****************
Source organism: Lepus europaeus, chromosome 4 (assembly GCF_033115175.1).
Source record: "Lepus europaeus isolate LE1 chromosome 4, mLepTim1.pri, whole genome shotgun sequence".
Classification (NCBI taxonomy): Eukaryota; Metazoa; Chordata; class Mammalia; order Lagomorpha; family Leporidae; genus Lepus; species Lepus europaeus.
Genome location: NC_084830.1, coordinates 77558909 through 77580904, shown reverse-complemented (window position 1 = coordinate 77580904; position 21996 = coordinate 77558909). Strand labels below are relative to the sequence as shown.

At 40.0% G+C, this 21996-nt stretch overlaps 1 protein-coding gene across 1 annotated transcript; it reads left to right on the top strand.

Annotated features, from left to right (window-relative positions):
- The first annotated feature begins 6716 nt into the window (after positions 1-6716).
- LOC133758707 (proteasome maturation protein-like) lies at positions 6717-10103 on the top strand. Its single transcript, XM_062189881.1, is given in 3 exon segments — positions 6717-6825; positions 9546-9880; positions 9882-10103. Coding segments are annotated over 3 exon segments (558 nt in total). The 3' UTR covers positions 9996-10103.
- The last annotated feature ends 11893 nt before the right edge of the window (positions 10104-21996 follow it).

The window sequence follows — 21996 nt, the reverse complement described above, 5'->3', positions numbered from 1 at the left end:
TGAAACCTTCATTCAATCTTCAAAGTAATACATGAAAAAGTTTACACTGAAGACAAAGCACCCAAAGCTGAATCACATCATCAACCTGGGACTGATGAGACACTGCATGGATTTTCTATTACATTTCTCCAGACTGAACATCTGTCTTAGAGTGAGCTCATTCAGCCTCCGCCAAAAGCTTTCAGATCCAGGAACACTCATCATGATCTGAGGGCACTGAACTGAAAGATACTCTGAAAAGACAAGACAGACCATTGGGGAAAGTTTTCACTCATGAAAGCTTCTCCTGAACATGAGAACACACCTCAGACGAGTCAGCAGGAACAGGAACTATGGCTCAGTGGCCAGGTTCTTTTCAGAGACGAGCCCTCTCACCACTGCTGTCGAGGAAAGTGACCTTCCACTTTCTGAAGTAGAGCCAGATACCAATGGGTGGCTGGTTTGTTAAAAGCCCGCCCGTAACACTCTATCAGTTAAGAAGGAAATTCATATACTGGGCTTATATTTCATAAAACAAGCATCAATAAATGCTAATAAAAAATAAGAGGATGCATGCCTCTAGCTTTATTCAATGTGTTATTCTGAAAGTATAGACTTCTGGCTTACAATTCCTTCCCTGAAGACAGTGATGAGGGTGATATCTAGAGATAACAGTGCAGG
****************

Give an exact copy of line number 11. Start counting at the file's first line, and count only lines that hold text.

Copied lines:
TGAAACCTTCATTCAATCTTCAAAGTAATACATGAAAAAGTTTACACTGAAGACAAAGCACCCAAAGCTGAATCACATCATCAACCTGGGACTGATGAGACACTGCATGGATTTTCTATTACATTTCTCCAGACTGAACATCTGTCTTAGAGTGAGCTCATTCAGCCTCCGCCAAAAGCTTTCAGATCCAGGAACACTCATCATGATCTGAGGGCACTGAACTGAAAGATACTCTGAAAAGACAAGACAGACCATTGGGGAAAGTTTTCACTCATGAAAGCTTCTCCTGAACATGAGAACACACCTCAGACGAGTCAGCAGGAACAGGAACTATGGCTCAGTGGCCAGGTTCTTTTCAGAGACGAGCCCTCTCACCACTGCTGTCGAGGAAAGTGACCTTCCACTTTCTGAAGTAGAGCCAGATACCAATGGGTGGCTGGTTTGTTAAAAGCCCGCCCGTAACACTCTATCAGTTAAGAAGGAAATTCATATACTGGGCTTATATTTCATAAAACAAGCATCAATAAATGCTAATAAAAAATAAGAGGATGCATGCCTCTAGCTTTATTCAATGTGTTATTCTGAAAGTATAGACTTCTGGCTTACAATTCCTTCCCTGAAGACAGTGATGAGGGTGATATCTAGAGATAACAGTGCAGG